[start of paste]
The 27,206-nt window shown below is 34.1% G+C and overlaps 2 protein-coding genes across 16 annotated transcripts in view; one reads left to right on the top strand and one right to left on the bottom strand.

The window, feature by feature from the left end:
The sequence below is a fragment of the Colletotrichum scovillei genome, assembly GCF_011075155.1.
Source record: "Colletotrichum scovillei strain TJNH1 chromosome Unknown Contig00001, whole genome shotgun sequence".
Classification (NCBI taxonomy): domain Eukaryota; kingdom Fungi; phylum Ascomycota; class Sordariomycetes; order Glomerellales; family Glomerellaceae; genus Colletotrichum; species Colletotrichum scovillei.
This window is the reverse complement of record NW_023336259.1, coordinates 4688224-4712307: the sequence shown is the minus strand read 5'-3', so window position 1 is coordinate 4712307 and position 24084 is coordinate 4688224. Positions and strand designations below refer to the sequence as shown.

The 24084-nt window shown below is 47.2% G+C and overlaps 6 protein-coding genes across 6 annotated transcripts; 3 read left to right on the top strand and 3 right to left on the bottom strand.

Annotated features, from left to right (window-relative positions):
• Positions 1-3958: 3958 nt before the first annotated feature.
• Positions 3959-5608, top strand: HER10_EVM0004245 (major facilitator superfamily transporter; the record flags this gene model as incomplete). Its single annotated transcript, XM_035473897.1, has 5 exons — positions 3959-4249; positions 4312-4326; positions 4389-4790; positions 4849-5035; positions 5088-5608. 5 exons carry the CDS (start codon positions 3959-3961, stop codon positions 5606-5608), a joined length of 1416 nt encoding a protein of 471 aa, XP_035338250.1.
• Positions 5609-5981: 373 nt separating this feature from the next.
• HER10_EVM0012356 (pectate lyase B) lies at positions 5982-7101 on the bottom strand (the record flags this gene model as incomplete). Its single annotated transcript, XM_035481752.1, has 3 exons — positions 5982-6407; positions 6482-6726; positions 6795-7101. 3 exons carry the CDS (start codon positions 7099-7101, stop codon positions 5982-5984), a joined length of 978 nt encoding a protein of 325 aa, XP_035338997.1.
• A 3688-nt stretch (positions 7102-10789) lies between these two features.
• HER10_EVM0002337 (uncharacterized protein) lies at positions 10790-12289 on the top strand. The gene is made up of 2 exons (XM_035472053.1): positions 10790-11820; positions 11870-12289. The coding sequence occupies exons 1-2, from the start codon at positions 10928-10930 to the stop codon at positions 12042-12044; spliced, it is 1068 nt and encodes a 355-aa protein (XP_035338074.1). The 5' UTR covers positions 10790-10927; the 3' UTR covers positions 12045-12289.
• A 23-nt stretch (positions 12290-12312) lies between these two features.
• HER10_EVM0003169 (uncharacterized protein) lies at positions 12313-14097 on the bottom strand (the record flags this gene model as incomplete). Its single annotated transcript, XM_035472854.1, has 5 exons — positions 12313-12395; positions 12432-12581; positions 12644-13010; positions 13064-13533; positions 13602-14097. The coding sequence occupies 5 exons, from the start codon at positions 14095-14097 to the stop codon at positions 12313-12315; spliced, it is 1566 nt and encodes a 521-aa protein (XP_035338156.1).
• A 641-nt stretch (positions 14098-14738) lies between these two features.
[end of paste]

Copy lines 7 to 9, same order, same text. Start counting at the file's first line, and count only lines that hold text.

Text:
The 24084-nt window shown below is 47.2% G+C and overlaps 6 protein-coding genes across 6 annotated transcripts; 3 read left to right on the top strand and 3 right to left on the bottom strand.

Annotated features, from left to right (window-relative positions):
• Positions 1-3958: 3958 nt before the first annotated feature.